Putin is sending tanks to Ukraine that were developed just after World War II. They cannot compete against modern main battle tanks in mobile combat. But in other roles they can be useful.

T-55 tanks were seen on a train bound for Ukraine. Not for the first time. Last summer, T-55s were observed among the troops of the self-proclaimed separatist republics.

Now it is not new that old equipment is used in Ukraine. But the T-54/55 stands out as a Methuselah among the other oldies. The tank is a post-war development. To put it in terms of time: One can say of the German Leopard 2 that, despite a lot of modernization make-up, it is still an elderly lady. The Leopard 2 has been in production since 1978. Its predecessor, the Leopard 1, was built in 1965. The T-55 was introduced in 1958, but it is an evolution of the T-54 and it rolled off the assembly line in 1947. And not only the date of birth is decisive. The point at which modernization stopped was also important. And here, too, there are worlds between the T-55 and the German Leopard 1.

Developed after World War II

At 36 tons, the T-55 would be considered a “light” battle tank today, but since the engine only delivers 560 hp, it doesn’t have an overly sporty engine. Its 100 millimeter caliber cannon can hardly pose a threat to a modern main battle tank in open combat. It cannot penetrate modern front-line composite armor. The crew consists of four people. The T-55 does not yet have an autoloader like the later T-models. At least his chariot gun is fully stabilized.

The advantages of the oldtimer include reliable technology, most of what makes a modern battle tank the T-55 does not have on board. So it can’t break either. The speed off-road (25 km/h) and on the road (50 km/h) is not outstanding, but not bad either. The T-55’s steel armor offers little to no protection against modern armored car guns or guided missiles. But it protects the crew from splinters, machine or assault rifle fire.

Unsuitable as a dueling tank

That all sounds extremely bad, so what’s the point of a tank like this? As a dueling tank against modern types, the T-55 can hardly be used, but there are other roles for it. In fact, there have not yet been any real battles between tank groups in Ukraine. A lurking tank can be seen firing at enemy armored vehicles on the march. But mostly tanks support the infantry. Either directly or in the role as short-range wheeled artillery. And a T-55 can still perform the function of a simple assault gun today. Its protection may be inadequate, but soldiers operating towed howitzers like the M777 or a mortar work in the open and have no protection at all. Incidentally, all light infantry mortars in use today are based on the design of the Stokes mortar. And it even dates back to 1915. Ukraine also uses ancient armored personnel carriers and transporters. For example the boxy M-113 from the USA. The tracked vehicle has a certain cross-country mobility, but it offers practically no protection. Even a heavy rifle penetrates the armor.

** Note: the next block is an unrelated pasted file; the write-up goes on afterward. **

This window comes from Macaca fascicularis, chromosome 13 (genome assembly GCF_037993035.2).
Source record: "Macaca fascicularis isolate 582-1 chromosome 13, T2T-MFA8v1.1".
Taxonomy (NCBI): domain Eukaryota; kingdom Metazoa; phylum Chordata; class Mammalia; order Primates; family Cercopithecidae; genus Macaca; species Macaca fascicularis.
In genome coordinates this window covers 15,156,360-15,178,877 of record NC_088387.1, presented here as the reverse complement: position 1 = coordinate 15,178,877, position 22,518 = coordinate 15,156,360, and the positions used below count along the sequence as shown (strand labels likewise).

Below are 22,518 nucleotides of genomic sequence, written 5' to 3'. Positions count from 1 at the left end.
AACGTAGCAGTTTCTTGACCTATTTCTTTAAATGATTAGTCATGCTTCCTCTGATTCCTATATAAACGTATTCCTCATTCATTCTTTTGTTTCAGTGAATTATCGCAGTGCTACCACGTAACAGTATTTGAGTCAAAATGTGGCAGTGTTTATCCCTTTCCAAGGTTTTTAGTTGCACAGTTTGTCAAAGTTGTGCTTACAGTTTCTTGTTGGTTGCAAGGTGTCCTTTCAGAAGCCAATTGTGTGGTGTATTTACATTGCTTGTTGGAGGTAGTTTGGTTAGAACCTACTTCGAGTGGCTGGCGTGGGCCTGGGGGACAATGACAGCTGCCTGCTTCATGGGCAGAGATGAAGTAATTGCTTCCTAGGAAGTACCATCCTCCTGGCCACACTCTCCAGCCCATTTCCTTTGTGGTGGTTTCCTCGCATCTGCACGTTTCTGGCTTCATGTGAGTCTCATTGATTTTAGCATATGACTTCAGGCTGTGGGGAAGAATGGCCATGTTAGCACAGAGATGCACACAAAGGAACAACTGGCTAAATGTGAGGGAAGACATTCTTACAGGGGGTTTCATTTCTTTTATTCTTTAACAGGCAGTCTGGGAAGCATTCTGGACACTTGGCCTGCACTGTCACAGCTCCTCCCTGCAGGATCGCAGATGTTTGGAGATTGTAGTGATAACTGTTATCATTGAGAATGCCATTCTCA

Role as an assault gun

Using the T-55 can make sense. It is typical of fighting in urban areas that enemy positions in buildings and skyscrapers are fired upon with heavy weapons, for example when a sniper has been spotted. Old anti-aircraft tanks with their twin machine guns are used for this. The T-55 can perform these tasks just as well as any other tank. You can also often see tanks giving troops indirect fire support. Again, the T-55 would not be inferior to a modern model. With mounted soldiers it can be used to transport infantry. If the tank is dug in in a covered position, the insufficient armor will have less of an impact.

Threats to all tanks

In addition, modern war, as seen in Ukraine, has become a great leveller. Many threats are so deadly to tanks that the huge difference in quality between each tank type isn’t as significant as one might expect. If a tank is spotted by a drone and then targeted, it has little chance. It doesn’t matter if it’s being fired upon with conventional artillery, or if it’s taking a direct hit from smart ammo or a kamikaze drone on its weakly protected topside. If a tank hits a heavy anti-tank mine, it will stop. Whether it’s a T-90, a Challenger or an ancient tank. In the age of drones, he’s an easy target. Even modern guided missiles are dangerous for any tank. With the newest tanks, the gunners just shouldn’t try to penetrate the front line.

Huge losses

Of course, Moscow is reacting to the losses of the war by using the oldtimers. Russia is said to have lost over 1,800 main battle tanks so far. Without these losses, nobody would use these old tanks. But that doesn’t mean that Moscow doesn’t have better models. It is more likely that these old tanks will bear the further wear and tear in the largely static combat events and that the better models should be spared.

The western tanks to be delivered to Ukraine are all vastly superior to the T-54/55. However, this does not mean that they are invulnerable in battles such as those seen in Donbass. And even without knowing how many T-54/55s can be floated, the number will be gigantic. The USSR built over 60,000 of these.